Editor’s note: This is the continuation of a series of portraits of students and alumni of the Pamplin College of Business Executive Ph.D. in business.
Industry professionals leverage the advanced research skills and problem-solving skills they acquire through the Virginia Tech Pamplin College of Business Executive Ph.D. have acquired. Program to transform business and higher education landscapes.
The Executive Ph.D. program, also known as Ph.D. Focused on Executive Business Research, was launched in 2016 to serve experienced executives who seek the advanced knowledge and skills needed to conduct high-quality research on critical emerging issues facing the business community and the world at large are. The hallmark of the Executive Ph.D. Program is its part-time format – a unique opportunity that attracts students with a variety of career goals.
One such student was Sarah Tuskey, who joined the first cohort of the Executive Ph.D. program in autumn 2016.
In search of a research-focused executive doctoral program, she had regularly checked the Executive Doctorate in Business Education Council (EDBAC) membership roster to see what new programs were underway or about to be launched.
“When I realized Virginia Tech had joined EDBAC, I reached out to learn more,” Tuskey said. “A few weeks later, I spoke to the program director, Dr. [Dipankar] Chakravarti, who gave me the vision for the program. What he described was everything I was looking for in a research-based doctoral program, including the opportunity to work with full-time graduate students and take courses. students and to be supervised by permanent lecturers in my field of research. I knew immediately that I had to be a part of what was being built in Pamplin.”
Tuskey, who graduated in summer 2021, currently serves as Dean of Faculty for Miami Dade College’s Wolfson campus. Before taking on this role in early 2020, she was Associate Dean of Faculty and Professor of Business Administration at the Kendall Campus; and Chair of Business, Technology and Engineering at the Homestead Campus.
“As a manager, I’ve always been curious about self-perception and how it affects behavior in the workplace,” said Tuskey, whose focus is on the Executive Ph.D. program was management.
Her research interests in workplace identity, employee well-being, and the impact of technology on employee attitudes and behavior fueled her dissertation, Identity at Work: Balancing Demographic-related Identity in the Workplace and the Impact on Extra-role Behaviors and Turnover.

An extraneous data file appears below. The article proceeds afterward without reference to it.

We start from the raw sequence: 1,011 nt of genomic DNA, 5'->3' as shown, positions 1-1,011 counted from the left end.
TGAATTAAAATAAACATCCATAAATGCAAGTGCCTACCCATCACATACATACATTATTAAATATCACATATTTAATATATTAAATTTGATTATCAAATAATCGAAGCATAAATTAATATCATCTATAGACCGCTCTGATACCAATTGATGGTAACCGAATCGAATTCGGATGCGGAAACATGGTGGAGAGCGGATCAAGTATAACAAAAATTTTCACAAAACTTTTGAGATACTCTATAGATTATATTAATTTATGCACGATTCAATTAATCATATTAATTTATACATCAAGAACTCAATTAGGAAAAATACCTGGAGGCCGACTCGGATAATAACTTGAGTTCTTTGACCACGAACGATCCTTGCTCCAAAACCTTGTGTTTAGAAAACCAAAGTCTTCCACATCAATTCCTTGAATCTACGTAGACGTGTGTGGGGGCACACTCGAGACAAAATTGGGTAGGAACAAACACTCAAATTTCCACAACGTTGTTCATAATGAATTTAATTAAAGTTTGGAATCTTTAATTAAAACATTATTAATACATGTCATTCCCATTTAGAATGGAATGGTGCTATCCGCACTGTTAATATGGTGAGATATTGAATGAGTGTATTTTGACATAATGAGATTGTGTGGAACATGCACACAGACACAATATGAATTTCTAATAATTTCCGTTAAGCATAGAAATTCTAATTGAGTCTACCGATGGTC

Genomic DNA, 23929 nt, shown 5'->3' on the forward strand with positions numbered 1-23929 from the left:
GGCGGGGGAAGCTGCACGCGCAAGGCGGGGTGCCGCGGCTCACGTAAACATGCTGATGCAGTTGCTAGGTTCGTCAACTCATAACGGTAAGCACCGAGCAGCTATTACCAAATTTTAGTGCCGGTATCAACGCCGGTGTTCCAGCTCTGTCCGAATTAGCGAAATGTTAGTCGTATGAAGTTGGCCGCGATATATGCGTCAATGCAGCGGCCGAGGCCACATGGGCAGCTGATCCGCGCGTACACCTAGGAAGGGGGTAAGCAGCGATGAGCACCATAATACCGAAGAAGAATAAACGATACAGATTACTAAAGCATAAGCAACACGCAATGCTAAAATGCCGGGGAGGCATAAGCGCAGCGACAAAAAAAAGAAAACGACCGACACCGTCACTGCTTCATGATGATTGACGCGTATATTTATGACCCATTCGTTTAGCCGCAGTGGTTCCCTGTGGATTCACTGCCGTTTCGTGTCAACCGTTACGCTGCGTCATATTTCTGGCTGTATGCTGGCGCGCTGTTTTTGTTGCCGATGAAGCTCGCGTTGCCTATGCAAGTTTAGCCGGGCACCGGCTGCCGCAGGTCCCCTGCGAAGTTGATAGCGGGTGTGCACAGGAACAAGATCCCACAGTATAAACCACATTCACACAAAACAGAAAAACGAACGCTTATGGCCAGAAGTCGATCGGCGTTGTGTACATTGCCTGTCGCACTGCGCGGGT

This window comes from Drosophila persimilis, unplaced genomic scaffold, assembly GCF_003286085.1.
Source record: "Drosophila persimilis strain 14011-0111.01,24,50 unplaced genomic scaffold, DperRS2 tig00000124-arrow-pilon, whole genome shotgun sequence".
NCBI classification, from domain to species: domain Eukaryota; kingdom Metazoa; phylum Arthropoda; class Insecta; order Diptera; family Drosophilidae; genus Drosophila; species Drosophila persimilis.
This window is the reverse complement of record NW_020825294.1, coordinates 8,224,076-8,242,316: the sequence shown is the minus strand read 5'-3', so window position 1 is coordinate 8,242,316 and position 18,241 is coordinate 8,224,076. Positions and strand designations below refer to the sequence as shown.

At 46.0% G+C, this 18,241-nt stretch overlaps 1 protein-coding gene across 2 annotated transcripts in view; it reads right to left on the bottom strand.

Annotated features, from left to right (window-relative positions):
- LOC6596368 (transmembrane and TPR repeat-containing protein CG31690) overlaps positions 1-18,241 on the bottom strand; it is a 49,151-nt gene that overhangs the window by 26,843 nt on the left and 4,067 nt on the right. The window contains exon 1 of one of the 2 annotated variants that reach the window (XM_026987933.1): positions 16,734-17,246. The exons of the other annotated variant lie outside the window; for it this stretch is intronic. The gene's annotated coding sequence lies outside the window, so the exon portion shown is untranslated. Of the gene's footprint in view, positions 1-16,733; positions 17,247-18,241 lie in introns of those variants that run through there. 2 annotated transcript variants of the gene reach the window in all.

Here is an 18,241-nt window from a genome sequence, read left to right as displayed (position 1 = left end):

She has presented her work at the Academy of Management; Southern Management Association; and Industry Studies Association conferences; and was published in the Academy of Management Proceedings; Journal of Management; and human resource management.
“As a student in the Executive Ph.D. The program has changed the way I think, how I approach problems, and even the questions I ask,” said Tuskey. “I would say this to anyone thinking about it: the program will challenge you in ways you never thought of and it won’t be easy. But you become a better researcher, a better scholar, and leave the program knowing that you have the ability to contribute and advance new knowledge.”
The academic rigor of the Executive Ph.D. program may seem daunting at first. However, according to Tuskey, overcoming this hurdle is one of the skills that can be acquired through the program.
“No matter how many rejections you get, no matter how impossible or insurmountable or daunting something may seem, just keep trying,” she said.
This lesson was learned by another student in the program, Gelila Sebhatu.
“It wasn’t that the work was 10 times harder than anything I’d ever done before, but that I put my whole mindset and problem-solving from a practitioner’s perspective – what is the problem and how best can I solve it – on it.” had to adopt a more academic, theoretical approach – what does the existing research say and how can I build on it?” said Sebhatu. “I had to clear my brain completely.”
There have been bumps in navigating the path between the corporate world and academic culture, but Sebhatu refuses to give up and is now on the home stretch of writing her dissertation, which is expected to be completed in Spring 2023.
Last year, she presented research from her ongoing PhD thesis, Early-stage Investor Decision Making: The Role of Narcissism and Gender, at the 2021 Babson College Entrepreneurship Research Conference (BCERC).
Attending this and other conferences during a Ph.D. The student has allowed her to meet experts in her research field, she said, with some she keeps in touch and one has even become a mentor and friend.
“Being able to make those kinds of connections is invaluable and really helps you feel part of the academic community,” she said.
Sebhatu had considered getting a Ph.D. in business for a while. “There aren’t many universities that offer a program like this,” she said, “and Virginia Tech was at the top of my list because of such a positive experience in the Executive MBA program.”
Pamplin’s cohort model is one of the things she liked most about both programs. “Students in the cohort offer each other so much emotional support,” she said. “We really are there for each other.”
While she was able to adapt to a more academic culture and the final stages of the Executive Ph.D. program, Sebhatu is still trying to decide if a traditional academic career of teaching and research is in her future.
But she knows one thing for sure.
“The program made me realize how much I really love research and that I want to continue doing research and publishing in journals. Even if I end up in a corporate setting again, I’m determined to find a way to do it,” she said.
About the Executive Ph.D. program, click here.
– Written by Barbara Micale and Jeremy Norman